Sixth-grade artists fill Foodtown windows
By Alison Rooney
Foodtown has a new identity as an art gallery, with the first of four exhibits by Haldane sixth-graders enlivening the backs of the display cases that dominate the front windows.
Angela Branco, in her first year as Haldane’s elementary and middle school art teacher, assembled 13 paintings and collages by her first-quarter students on a broad range of topics, from the supermarket itself to cows, dragons, Tic Tac containers, pre-adolescent questioning and “hodgepodge.” Each work was done on a 12-by-18-inch sheet, and some were joined to make larger pieces. Most artists provided a statement about their work, and these are displayed, as well. Some students collaborated.
Branco says the only parameters were that the works must be flat and couldn’t resemble advertising. New artwork will be hung at the store when Branco has her next group of sixth-graders, which is every 10 weeks.
According to Rachel Emig, a Haldane parent and Arts Booster club member who coordinated the installation, “it took some time to come up with a user-friendly design for that space, as the shelves [against the windows] are not able to be moved.” The group went with a hook-and-clip system that makes it easy to change the panels.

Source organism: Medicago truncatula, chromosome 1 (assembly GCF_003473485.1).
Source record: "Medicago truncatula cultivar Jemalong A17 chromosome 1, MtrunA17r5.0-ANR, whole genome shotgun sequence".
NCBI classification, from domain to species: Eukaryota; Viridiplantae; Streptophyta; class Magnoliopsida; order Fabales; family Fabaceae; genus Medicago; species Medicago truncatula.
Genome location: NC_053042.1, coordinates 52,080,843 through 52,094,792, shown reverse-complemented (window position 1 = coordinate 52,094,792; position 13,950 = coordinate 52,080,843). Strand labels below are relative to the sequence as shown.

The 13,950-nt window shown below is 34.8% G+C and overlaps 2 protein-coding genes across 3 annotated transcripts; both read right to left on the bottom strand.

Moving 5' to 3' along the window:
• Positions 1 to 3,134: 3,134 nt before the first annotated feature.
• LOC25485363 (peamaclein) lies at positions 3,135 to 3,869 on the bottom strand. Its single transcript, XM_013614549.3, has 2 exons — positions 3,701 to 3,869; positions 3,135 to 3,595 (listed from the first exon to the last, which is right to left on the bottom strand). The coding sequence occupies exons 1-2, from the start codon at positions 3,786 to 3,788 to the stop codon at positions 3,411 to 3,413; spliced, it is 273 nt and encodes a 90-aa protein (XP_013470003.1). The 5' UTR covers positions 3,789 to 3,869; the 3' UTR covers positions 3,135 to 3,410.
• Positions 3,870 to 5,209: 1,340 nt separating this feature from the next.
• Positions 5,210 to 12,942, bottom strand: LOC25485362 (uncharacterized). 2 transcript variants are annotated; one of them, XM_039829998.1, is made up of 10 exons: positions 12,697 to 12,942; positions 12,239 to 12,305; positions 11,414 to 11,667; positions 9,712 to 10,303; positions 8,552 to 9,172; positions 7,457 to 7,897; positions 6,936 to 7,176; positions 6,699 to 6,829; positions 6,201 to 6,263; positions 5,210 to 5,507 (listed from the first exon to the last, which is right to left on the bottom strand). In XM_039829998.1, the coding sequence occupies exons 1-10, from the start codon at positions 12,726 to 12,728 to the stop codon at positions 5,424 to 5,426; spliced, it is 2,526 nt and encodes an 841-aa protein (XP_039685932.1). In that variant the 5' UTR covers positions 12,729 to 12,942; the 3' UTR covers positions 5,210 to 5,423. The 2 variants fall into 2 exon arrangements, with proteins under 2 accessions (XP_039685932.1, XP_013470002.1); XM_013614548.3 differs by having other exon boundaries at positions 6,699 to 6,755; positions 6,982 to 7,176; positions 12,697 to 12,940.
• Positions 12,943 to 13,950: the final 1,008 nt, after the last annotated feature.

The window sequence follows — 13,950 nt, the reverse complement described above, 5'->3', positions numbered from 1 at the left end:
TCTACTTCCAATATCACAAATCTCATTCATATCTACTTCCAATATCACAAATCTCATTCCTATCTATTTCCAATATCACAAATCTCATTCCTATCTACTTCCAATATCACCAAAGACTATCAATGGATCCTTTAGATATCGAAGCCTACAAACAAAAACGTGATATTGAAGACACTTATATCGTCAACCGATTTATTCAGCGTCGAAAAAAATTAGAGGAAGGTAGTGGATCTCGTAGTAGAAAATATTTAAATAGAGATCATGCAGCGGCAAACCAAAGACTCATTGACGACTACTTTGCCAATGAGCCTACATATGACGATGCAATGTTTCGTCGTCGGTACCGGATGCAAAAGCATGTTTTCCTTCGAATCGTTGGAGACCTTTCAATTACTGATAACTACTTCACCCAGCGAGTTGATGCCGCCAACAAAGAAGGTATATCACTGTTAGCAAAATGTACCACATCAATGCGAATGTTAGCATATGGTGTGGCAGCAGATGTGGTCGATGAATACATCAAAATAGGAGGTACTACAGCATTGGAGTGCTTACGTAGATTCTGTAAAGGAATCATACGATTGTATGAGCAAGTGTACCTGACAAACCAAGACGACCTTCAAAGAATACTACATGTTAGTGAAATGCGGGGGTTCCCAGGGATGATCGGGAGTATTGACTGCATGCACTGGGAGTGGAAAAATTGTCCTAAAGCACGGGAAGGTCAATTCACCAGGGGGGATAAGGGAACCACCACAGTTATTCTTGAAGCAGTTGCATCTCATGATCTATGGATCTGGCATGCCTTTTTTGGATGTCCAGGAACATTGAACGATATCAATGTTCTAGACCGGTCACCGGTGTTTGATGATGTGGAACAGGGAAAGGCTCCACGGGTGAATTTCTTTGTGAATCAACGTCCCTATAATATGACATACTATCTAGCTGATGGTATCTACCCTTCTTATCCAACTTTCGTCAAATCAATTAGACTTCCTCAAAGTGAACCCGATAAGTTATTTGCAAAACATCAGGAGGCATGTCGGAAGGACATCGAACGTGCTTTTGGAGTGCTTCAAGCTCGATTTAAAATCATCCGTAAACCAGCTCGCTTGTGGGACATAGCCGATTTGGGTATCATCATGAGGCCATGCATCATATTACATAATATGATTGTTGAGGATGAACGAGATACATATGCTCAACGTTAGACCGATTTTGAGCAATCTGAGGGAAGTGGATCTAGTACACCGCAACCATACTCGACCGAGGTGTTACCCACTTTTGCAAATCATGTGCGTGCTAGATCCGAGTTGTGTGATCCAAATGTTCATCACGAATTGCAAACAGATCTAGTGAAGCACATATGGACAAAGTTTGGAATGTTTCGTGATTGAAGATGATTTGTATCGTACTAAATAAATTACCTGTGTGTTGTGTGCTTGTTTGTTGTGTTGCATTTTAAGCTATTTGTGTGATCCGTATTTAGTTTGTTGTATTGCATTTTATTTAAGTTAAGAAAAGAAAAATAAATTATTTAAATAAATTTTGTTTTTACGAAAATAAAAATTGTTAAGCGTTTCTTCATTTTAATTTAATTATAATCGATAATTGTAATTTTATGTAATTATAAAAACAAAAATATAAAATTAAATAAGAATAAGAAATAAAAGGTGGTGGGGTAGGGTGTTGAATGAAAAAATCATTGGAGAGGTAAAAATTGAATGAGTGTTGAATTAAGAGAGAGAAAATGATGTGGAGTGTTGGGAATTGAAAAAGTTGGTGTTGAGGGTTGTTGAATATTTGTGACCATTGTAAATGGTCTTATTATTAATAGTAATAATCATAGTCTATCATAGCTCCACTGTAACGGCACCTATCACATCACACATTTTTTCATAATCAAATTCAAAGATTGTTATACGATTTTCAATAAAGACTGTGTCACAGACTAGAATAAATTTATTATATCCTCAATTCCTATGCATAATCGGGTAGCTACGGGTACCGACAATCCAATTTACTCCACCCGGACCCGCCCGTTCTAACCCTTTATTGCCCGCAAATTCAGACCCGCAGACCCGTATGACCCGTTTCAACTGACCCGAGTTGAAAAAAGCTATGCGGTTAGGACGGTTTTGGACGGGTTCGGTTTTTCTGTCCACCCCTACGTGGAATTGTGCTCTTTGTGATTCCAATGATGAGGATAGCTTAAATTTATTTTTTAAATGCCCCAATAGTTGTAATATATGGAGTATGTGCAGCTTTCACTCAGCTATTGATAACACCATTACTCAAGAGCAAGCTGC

Besides donating its window space, Foodtown has been supportive of the project in other ways. For example, Paul Satkowski, the manager of the Cold Spring store, visited the school to be interviewed by the students.
“They were asked to treat this as a commission they were designing for a client,” Branco explains. She sees the gallery as “a great way to get the artists into the real world, and also to see there’s an audience for their art.
“Most of these kids are ready to make work independently,” she adds. “I’m trying to foster an ‘It’s your idea, run with it’ approach from kindergarten on.”
For Emig, the project is a “great example of how we can reclaim underutilized space to connect our students and our community.”